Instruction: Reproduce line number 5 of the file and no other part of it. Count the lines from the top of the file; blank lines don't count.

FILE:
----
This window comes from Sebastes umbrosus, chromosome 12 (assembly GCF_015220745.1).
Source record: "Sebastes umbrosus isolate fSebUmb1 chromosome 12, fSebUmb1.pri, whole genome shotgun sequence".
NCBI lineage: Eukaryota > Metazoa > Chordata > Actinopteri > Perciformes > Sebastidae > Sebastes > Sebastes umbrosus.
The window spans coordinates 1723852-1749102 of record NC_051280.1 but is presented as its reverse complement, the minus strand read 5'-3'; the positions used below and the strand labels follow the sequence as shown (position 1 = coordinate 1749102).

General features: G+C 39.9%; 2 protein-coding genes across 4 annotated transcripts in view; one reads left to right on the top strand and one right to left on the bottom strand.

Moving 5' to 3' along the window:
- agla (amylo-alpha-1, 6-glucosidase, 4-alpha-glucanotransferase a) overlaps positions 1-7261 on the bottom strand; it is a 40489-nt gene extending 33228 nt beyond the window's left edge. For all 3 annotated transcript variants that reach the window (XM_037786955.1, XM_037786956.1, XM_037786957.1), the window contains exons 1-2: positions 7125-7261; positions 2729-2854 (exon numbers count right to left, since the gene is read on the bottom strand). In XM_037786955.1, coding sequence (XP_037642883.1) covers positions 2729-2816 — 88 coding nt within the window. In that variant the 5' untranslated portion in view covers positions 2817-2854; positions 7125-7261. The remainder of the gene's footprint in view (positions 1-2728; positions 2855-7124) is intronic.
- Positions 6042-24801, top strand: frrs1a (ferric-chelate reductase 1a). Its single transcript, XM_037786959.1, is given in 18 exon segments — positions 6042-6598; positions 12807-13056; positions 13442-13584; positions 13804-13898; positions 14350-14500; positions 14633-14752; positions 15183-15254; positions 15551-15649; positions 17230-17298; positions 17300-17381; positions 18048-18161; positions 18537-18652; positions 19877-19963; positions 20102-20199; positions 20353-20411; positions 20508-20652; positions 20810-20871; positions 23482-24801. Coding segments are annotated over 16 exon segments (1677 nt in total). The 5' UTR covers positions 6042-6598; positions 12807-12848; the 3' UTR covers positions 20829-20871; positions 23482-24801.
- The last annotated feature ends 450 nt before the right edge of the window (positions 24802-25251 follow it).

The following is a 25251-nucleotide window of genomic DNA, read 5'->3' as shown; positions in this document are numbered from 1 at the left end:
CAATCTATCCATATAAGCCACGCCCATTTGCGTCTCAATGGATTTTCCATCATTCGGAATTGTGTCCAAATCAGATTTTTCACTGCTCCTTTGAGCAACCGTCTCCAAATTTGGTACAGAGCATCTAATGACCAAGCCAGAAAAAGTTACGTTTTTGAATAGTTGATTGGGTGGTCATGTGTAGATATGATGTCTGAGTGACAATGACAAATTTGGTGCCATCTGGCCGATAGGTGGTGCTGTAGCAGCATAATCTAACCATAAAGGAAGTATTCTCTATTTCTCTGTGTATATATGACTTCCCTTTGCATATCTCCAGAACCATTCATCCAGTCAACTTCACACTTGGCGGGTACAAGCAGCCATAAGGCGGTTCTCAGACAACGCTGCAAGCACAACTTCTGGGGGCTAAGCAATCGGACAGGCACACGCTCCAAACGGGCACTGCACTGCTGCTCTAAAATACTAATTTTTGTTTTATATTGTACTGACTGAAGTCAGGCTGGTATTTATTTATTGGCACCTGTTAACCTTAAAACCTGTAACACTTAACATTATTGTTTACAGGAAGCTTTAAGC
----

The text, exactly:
General features: G+C 39.9%; 2 protein-coding genes across 4 annotated transcripts in view; one reads left to right on the top strand and one right to left on the bottom strand.